She’s overseeing 30 actors who are performing 14 different plays, yet somehow Rhonda Siebecker hasn’t lost her mind.
Siebecker is directing CAB Theatre’s latest production of locally-written short plays, titled “Lost.” Free performances are set for 7 p.m. May 1 and 2 at the University of Wisconsin-Baraboo/Sauk County campus theater.
Each play centers on the theme of loss, but offers a different take. “The plays that make up ‘Lost’ are so different from each other but fit so nicely together,” Siebecker said. “There are some that are more serious in nature and others that are hilarious.”
Molly Arbogast, who wrote one of the plays and appears in another, said CAB’s productions provide a unique outlet for local playwrights. She said seeing her scripts come to life helps her hone her writing skills. “It’s an opportunity to work them a little bit and see them up on stage,” Arbogast said.
CAB has produced short plays written by local authors for two years. “Lost” presents new challenges: First, it combines more scripts and actors than previous installments. Second, the production team is weaving the short plays together by threading in an ongoing narrative that turns the individual pieces into a whole.
“We have 14 original scripts by nine local playwrights and a few surprises that help tie the whole production together,” Siebecker said. “We have about 30 actors in this unique play, making it one of CAB’s most ambitious projects to date.”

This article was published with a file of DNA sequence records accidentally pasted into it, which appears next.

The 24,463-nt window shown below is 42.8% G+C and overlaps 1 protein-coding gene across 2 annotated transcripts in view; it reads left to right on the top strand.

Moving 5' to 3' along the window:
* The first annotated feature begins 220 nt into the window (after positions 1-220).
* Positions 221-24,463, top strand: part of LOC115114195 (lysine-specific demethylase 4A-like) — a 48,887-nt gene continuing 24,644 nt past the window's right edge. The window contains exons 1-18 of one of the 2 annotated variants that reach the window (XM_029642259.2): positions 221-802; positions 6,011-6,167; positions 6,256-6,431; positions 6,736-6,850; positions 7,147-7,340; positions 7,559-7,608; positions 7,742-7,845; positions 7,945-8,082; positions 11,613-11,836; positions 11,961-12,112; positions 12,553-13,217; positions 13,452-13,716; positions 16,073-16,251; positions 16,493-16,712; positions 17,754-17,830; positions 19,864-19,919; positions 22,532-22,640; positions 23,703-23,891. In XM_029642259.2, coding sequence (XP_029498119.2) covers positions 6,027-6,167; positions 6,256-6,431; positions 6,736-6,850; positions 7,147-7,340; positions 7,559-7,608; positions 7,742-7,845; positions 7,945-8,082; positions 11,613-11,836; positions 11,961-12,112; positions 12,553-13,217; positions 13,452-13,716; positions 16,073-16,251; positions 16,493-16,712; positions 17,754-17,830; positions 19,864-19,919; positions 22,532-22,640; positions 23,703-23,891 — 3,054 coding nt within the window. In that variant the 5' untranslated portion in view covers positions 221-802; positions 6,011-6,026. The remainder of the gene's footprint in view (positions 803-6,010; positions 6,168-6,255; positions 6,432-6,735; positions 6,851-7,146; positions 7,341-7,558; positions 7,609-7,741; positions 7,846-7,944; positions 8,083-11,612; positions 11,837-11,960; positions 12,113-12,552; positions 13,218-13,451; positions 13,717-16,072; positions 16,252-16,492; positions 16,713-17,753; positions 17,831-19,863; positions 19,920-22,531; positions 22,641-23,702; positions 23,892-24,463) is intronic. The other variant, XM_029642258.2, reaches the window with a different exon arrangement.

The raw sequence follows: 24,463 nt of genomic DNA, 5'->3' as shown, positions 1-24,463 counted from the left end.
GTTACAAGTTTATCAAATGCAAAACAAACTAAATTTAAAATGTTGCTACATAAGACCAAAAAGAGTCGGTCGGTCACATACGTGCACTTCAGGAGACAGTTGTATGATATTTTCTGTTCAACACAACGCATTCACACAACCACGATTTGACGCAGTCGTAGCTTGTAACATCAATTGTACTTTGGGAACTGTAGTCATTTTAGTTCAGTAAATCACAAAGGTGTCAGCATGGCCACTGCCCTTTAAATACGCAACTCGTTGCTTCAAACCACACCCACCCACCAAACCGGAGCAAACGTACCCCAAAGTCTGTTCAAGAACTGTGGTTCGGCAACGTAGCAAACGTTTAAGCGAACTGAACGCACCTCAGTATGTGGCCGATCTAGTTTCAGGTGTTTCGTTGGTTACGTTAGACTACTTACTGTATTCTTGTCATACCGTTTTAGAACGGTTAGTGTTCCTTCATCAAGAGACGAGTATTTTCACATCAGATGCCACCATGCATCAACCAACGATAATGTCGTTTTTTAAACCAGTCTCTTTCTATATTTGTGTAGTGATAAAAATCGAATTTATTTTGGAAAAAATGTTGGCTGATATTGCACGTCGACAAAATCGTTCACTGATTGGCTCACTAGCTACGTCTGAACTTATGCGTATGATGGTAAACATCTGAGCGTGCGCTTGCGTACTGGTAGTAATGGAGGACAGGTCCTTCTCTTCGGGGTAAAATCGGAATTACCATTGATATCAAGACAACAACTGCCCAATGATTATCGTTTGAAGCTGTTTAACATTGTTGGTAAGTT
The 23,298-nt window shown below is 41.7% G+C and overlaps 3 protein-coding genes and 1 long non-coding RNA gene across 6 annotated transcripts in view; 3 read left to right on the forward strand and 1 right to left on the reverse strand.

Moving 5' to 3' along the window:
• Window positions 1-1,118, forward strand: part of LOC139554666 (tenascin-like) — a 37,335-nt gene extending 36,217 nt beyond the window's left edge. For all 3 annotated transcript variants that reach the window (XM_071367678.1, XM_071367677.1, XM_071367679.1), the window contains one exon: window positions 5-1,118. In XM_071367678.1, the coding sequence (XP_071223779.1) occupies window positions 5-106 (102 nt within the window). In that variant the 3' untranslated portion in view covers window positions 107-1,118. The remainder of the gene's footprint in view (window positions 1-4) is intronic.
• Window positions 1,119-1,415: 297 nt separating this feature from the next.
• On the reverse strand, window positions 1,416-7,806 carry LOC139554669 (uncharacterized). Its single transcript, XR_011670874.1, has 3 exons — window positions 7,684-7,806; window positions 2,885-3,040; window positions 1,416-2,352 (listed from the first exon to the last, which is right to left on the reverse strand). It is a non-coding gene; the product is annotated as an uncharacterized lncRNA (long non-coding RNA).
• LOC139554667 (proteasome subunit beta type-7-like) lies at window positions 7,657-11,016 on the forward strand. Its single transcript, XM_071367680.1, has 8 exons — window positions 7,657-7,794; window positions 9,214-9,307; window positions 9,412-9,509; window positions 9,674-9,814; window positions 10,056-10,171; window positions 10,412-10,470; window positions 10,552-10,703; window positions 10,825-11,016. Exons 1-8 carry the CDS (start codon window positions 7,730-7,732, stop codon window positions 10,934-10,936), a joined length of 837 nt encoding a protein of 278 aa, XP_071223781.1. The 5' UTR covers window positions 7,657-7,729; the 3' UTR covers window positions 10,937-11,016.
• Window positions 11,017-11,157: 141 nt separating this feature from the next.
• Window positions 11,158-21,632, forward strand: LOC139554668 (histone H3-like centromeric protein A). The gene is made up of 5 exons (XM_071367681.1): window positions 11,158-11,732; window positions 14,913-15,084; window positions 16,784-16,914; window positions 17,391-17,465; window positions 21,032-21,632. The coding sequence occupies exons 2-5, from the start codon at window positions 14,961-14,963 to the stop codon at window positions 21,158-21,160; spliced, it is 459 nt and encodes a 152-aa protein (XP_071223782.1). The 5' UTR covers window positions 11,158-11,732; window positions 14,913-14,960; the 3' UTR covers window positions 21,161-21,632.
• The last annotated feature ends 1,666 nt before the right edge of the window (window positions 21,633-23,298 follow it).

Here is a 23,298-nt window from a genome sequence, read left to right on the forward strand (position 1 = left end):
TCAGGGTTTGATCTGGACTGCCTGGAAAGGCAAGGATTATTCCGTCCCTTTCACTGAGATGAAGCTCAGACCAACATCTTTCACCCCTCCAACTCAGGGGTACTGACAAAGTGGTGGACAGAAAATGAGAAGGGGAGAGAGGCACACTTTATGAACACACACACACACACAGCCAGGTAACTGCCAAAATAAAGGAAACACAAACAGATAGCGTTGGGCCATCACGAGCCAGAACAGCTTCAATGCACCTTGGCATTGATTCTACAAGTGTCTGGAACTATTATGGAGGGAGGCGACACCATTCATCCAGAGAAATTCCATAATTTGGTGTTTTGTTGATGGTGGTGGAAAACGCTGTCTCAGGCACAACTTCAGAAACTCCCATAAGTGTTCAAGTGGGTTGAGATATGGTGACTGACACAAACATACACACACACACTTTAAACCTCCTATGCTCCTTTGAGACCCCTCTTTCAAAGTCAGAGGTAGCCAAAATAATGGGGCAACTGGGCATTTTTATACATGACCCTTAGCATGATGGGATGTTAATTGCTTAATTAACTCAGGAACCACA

Kelly Dwyer, who like Siebecker is a playwright and CAB board member, said the community theater troupe strives to give local playwrights opportunities and inspiration. “Many theater companies produce the same shows all across the U.S.,” Dwyer said, “and while those popular plays are great, CAB feels it’s important to showcase local talent in acting, directing and writing.”
Playwrights’ approaches to the theme range widely. One play examines the ramifications of a fatal accident. Another addresses the challenges of being mobbed by One Direction fans. Yet another features Disney princesses describing how they lost their virtue.
“I think it’s a nice variety,” Arbogast said. “This is definitely a lot of different interpretations of loss and losing things.”
Siebecker noted “Lost” has a PG rating for “some strong language, a few drug and alcohol references and more than a little sexual innuendo.”
Those who attend will see characters facing true-to-life challenges, whether they’ve lost their keys or a loved one. “I think a lot of it will resonate with them,” Arbogast said. “I think there’s something true in every one of these.”